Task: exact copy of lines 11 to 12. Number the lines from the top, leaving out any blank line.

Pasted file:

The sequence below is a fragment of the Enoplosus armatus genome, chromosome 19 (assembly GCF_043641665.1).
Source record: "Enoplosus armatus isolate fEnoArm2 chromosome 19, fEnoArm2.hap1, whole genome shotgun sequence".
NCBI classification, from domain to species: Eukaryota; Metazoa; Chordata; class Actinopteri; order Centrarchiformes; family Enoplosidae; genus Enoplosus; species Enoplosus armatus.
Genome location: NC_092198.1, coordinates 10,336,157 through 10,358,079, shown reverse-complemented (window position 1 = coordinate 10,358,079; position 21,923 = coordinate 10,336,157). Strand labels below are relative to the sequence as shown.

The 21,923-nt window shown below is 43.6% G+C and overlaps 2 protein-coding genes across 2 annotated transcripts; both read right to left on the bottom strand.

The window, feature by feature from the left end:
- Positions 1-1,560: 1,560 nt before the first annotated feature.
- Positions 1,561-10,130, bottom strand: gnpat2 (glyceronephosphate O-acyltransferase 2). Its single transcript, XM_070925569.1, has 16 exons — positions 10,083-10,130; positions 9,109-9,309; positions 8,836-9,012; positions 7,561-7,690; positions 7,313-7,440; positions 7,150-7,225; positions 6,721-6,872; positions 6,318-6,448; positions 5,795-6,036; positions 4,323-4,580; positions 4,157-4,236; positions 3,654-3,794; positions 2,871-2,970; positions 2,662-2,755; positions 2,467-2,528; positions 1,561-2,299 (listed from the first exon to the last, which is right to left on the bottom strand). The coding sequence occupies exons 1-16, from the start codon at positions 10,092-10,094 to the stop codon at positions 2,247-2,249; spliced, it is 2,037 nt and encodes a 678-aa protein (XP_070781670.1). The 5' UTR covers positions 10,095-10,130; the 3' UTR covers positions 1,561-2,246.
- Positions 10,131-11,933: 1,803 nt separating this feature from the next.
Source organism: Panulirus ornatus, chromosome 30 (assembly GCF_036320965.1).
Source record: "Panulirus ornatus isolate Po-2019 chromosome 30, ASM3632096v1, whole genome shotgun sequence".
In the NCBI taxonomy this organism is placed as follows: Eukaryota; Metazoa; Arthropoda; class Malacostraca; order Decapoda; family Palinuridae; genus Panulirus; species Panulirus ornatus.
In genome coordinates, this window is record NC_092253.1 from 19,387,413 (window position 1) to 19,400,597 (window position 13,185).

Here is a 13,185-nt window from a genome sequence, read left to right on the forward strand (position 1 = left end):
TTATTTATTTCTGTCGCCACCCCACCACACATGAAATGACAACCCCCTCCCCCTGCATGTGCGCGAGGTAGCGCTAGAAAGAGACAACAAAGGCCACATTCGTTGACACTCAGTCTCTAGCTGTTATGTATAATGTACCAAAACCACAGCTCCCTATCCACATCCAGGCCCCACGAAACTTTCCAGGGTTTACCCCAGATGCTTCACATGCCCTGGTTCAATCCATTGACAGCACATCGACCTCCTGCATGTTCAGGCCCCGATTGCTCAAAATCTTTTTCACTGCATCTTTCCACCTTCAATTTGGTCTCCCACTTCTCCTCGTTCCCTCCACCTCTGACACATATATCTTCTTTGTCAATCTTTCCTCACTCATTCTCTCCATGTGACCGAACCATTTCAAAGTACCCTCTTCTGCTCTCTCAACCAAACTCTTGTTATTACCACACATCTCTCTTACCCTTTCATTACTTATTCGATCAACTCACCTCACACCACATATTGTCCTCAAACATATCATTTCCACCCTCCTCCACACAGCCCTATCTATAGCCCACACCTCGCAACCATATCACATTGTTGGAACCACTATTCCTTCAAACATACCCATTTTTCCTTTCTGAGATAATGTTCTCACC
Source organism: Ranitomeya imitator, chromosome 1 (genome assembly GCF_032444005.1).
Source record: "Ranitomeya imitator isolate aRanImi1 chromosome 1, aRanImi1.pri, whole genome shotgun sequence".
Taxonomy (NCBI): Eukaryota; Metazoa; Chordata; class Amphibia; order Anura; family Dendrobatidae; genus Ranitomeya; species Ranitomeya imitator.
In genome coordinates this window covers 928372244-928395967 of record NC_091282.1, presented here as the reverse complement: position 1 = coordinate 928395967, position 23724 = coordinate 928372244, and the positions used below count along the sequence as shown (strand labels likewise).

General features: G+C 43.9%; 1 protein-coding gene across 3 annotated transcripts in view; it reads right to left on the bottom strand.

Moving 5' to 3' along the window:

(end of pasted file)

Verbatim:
Source record: "Panulirus ornatus isolate Po-2019 chromosome 30, ASM3632096v1, whole genome shotgun sequence".
In the NCBI taxonomy this organism is placed as follows: Eukaryota; Metazoa; Arthropoda; class Malacostraca; order Decapoda; family Palinuridae; genus Panulirus; species Panulirus ornatus.